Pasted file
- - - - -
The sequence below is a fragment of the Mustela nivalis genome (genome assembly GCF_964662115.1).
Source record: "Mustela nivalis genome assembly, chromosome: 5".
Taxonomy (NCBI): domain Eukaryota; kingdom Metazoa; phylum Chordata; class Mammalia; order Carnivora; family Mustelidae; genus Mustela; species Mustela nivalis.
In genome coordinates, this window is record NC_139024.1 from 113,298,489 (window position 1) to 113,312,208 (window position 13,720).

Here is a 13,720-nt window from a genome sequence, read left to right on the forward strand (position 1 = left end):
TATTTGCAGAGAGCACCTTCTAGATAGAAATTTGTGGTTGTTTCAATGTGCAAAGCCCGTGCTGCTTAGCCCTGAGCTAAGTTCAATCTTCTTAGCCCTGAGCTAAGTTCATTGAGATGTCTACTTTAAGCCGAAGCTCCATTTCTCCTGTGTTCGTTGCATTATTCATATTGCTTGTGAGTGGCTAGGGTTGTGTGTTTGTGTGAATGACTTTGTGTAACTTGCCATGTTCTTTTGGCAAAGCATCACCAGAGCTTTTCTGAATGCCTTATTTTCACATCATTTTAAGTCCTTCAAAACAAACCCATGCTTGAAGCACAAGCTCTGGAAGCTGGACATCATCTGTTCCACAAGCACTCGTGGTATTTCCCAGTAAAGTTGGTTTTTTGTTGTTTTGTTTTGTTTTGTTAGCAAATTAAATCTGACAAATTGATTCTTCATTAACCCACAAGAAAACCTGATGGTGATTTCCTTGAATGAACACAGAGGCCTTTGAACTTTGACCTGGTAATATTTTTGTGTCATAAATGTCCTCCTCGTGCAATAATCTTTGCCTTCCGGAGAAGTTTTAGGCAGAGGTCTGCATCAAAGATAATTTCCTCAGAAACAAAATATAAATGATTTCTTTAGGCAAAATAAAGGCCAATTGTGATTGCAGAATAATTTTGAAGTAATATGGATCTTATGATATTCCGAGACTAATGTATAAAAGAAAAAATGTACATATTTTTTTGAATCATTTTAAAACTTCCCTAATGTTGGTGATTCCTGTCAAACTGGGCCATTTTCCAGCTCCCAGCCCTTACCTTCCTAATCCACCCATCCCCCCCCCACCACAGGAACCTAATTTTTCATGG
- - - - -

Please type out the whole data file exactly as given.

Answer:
The sequence below is a fragment of the Mustela nivalis genome (genome assembly GCF_964662115.1).
Source record: "Mustela nivalis genome assembly, chromosome: 5".
Taxonomy (NCBI): domain Eukaryota; kingdom Metazoa; phylum Chordata; class Mammalia; order Carnivora; family Mustelidae; genus Mustela; species Mustela nivalis.
In genome coordinates, this window is record NC_139024.1 from 113,298,489 (window position 1) to 113,312,208 (window position 13,720).

Here is a 13,720-nt window from a genome sequence, read left to right on the forward strand (position 1 = left end):
TATTTGCAGAGAGCACCTTCTAGATAGAAATTTGTGGTTGTTTCAATGTGCAAAGCCCGTGCTGCTTAGCCCTGAGCTAAGTTCAATCTTCTTAGCCCTGAGCTAAGTTCATTGAGATGTCTACTTTAAGCCGAAGCTCCATTTCTCCTGTGTTCGTTGCATTATTCATATTGCTTGTGAGTGGCTAGGGTTGTGTGTTTGTGTGAATGACTTTGTGTAACTTGCCATGTTCTTTTGGCAAAGCATCACCAGAGCTTTTCTGAATGCCTTATTTTCACATCATTTTAAGTCCTTCAAAACAAACCCATGCTTGAAGCACAAGCTCTGGAAGCTGGACATCATCTGTTCCACAAGCACTCGTGGTATTTCCCAGTAAAGTTGGTTTTTTGTTGTTTTGTTTTGTTTTGTTAGCAAATTAAATCTGACAAATTGATTCTTCATTAACCCACAAGAAAACCTGATGGTGATTTCCTTGAATGAACACAGAGGCCTTTGAACTTTGACCTGGTAATATTTTTGTGTCATAAATGTCCTCCTCGTGCAATAATCTTTGCCTTCCGGAGAAGTTTTAGGCAGAGGTCTGCATCAAAGATAATTTCCTCAGAAACAAAATATAAATGATTTCTTTAGGCAAAATAAAGGCCAATTGTGATTGCAGAATAATTTTGAAGTAATATGGATCTTATGATATTCCGAGACTAATGTATAAAAGAAAAAATGTACATATTTTTTTGAATCATTTTAAAACTTCCCTAATGTTGGTGATTCCTGTCAAACTGGGCCATTTTCCAGCTCCCAGCCCTTACCTTCCTAATCCACCCATCCCCCCCCCACCACAGGAACCTAATTTTTCATGG